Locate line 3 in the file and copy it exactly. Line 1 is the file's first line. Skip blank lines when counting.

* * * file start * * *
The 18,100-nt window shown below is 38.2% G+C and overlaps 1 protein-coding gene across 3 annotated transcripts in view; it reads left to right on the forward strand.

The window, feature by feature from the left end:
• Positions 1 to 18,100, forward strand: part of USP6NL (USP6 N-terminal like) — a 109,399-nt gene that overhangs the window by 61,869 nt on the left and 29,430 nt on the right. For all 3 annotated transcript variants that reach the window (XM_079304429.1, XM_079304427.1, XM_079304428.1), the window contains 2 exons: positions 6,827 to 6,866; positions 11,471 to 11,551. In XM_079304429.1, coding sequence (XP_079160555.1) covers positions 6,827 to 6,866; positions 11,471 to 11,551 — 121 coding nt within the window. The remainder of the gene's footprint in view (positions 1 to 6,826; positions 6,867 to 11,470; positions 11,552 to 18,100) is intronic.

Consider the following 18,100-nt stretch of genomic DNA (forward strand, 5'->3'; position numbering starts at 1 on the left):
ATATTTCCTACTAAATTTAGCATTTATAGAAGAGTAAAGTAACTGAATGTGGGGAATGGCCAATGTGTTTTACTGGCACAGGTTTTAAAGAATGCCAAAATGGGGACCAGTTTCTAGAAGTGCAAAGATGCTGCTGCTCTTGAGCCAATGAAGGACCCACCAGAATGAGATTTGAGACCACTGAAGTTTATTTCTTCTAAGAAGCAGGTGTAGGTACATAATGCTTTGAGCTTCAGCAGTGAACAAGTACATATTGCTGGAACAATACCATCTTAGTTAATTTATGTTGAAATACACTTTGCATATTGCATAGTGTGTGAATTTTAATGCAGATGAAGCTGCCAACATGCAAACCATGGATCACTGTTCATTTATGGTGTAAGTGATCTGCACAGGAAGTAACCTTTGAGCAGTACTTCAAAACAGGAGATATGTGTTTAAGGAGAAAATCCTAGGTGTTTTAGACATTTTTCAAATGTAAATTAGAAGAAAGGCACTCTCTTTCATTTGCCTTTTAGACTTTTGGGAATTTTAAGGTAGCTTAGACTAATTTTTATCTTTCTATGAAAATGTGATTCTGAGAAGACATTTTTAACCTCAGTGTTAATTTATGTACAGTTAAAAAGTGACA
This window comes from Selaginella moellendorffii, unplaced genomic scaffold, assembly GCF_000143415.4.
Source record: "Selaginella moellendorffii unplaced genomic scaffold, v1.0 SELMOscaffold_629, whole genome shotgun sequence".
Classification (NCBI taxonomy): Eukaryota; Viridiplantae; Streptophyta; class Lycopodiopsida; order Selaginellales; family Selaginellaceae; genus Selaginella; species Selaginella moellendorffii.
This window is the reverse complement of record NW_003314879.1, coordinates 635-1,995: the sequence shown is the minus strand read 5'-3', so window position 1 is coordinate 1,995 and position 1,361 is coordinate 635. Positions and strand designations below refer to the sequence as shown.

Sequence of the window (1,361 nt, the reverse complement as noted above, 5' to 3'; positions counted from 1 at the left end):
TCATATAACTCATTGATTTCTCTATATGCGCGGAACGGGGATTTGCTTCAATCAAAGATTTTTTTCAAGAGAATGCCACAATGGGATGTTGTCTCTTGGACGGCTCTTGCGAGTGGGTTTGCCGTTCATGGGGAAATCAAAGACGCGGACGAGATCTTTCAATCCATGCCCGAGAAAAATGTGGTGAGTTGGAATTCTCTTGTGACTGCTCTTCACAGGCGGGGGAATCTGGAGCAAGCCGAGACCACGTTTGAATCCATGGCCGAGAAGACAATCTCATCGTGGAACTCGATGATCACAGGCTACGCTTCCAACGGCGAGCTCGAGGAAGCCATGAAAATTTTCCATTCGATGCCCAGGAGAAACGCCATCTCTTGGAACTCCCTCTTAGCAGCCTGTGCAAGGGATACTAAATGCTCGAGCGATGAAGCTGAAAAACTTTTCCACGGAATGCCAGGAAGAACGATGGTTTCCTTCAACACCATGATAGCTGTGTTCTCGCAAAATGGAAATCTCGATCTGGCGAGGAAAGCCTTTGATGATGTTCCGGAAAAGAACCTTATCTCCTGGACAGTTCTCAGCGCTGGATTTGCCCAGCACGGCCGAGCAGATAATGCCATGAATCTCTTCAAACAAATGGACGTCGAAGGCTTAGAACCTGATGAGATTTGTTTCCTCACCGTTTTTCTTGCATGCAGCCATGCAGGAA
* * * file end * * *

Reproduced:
• Positions 1 to 18,100, forward strand: part of USP6NL (USP6 N-terminal like) — a 109,399-nt gene that overhangs the window by 61,869 nt on the left and 29,430 nt on the right. For all 3 annotated transcript variants that reach the window (XM_079304429.1, XM_079304427.1, XM_079304428.1), the window contains 2 exons: positions 6,827 to 6,866; positions 11,471 to 11,551. In XM_079304429.1, coding sequence (XP_079160555.1) covers positions 6,827 to 6,866; positions 11,471 to 11,551 — 121 coding nt within the window. The remainder of the gene's footprint in view (positions 1 to 6,826; positions 6,867 to 11,470; positions 11,552 to 18,100) is intronic.